The Dark Knight (2008)
And now we're off! Nolan's Batman Begins sequel provides nonstop cinematic comic book perfection from its opening bank heist to its concluding monologue ("He's the hero Gotham deserves, but not the one it needs right now..."). The Dark Knight shines in every way: its grand-scale crime narrative story, its monolithic, philosophically-driven setpieces, and its post-9/11 explorations of terror, all shot in crisp cinematography by Wally Pfister. And at the heart of it all is Heath Ledger's Joker, who joyfully sets fires merely to watch the world burn - an agent of chaos that threatens not only Batman's inner circle but also Gotham's ostensibly decency.
It's still the most iconic movie depiction of the Bat's most legendary nemesis, and it's a towering, terrifying performance. If the Joker steals the show, the rest of the cast comes close — Bale is in top form as Batman, Aaron Eckhart delivers the epic tragedy of the Harvey Dent narrative, and Hans Zimmer's score is spine-tingling. Nolan saw a world that deserved a better Caped Crusader class, and he delivered it to us.
Michael Keaton is now widely regarded as one of the best actors to have worn the Batman cape, although doubts about his appropriateness existed long before he spoke a word or flexed a rubber-clad fist in Tim Burton's film. In fact, Burton's Bat-outing had a lot to prove – a dynamic return to some of the darker, more operatic stylings of the character than the Adam West-starring series and film, it featured grand, art deco production design and an enthusiastic star turn from Jack Nicholson, slathered in make-up to play a cackling, henchman-shooting Joker.
The plot of Batman is fairly straightforward, with origin stories for both the hero (at a time when that wasn't so overused) and the villain (at a time when that wasn't so overused), all leading to a thrilling final confrontation involving giant balloons, toxic gas, a church, and Kim Basinger's Vicki Vale. Oh, and if you need any more proof that it's a classic, the Batmobile in this scene is perhaps the coolest it's ever been.
Batman Returns (1992)
Given the popularity of 1989's Batman, Warner Bros. allowed Burton to make the sequel he desired. They'd soon come to regret their decision. For this was Burton Unleashed: a darkly comedic gallery of grotesques, an absurdist, fetishistic Gotham, Michael Keaton's no-nonsense Batman, and an army of weaponized penguins. It's so imaginative, so unique in its own world, that it hasn't aged a whit, remaining a timeless, magnificent, bizarre fairground ride that embraces and amplifies the original material's perversity.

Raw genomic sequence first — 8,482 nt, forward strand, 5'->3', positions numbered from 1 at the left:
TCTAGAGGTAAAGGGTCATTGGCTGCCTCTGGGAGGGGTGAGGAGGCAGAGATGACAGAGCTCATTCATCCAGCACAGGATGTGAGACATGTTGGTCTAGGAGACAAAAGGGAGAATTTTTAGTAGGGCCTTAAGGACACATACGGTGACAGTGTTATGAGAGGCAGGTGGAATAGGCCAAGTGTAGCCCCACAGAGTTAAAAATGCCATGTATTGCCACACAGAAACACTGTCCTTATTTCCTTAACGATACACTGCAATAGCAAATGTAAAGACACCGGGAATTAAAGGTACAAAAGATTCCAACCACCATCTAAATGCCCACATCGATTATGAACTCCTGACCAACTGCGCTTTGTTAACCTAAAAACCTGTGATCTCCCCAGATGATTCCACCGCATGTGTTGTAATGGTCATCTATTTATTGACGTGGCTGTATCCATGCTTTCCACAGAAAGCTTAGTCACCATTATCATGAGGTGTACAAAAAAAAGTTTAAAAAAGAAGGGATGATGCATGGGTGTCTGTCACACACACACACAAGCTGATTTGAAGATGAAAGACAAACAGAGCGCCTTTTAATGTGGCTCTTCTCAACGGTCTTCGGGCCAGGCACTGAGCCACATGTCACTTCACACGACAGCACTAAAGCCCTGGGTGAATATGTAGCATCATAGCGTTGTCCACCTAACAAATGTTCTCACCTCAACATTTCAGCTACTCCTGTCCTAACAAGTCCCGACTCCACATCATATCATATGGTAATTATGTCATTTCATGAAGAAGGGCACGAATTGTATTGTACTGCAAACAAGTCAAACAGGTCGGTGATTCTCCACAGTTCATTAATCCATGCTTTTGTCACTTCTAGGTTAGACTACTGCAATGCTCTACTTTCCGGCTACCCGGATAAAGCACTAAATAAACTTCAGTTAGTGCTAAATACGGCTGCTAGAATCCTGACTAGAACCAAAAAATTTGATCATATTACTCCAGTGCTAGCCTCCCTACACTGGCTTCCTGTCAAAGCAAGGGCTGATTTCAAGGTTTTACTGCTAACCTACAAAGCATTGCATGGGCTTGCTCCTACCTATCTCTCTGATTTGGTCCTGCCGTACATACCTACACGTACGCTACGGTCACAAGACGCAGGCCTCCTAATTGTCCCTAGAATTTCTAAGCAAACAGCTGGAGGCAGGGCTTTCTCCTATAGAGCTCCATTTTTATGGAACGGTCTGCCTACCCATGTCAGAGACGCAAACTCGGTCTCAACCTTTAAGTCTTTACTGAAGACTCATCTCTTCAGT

Instead of today's cherished reality, this film leans into its lavish settings, reveling in its artificiality, craziness, and refusal to cater to younger people. McDonald's was planning a Happy Meal tie-in until they viewed the movie, at which point they changed their minds. We didn't deserve such magic, so thank you, Tim Burton.
The Batman (2022)
Matt Reeves deserves credit for carving his own space in the Batman canon, even if his version of Batman (sorry, The Batman) is just another dark-as-hell adaptation of the source material. This isn't a dark, brooding detective story that leans into the Caped Crusader's crime-solving abilities, pitting him against a serial-killing Riddler in the Nolan-Esque way or a nihilistic Zack Snyder – it's a dark, brooding detective story that leans into the Caped Crusader's crime-solving abilities, pitting him against a serial-killing Riddler (Paul Dano, suitably unsettling). Reeves' picture, which was inspired by books like The Long Halloween and Earth One, depicts a rotting, rain-soaked Gotham that feels really frightening – and it's also gorgeous to look at, thanks to Greig Fraser's stunning half-lights.
With significantly more time spent on Batman than Bruce Wayne, Robert Pattinson makes a strong debut as the Dark Knight, equaled only by Zoe Kravitz's captivating performance as Selina Kyle, and Colin Farrell's Fredo-inspired Penguin steals moments. The final hour isn't perfect (and it's a lengthy movie), but this is a deeply atmospheric, noirish Bat with a fantastic Michael Giacchino score that promises more greatness in the future.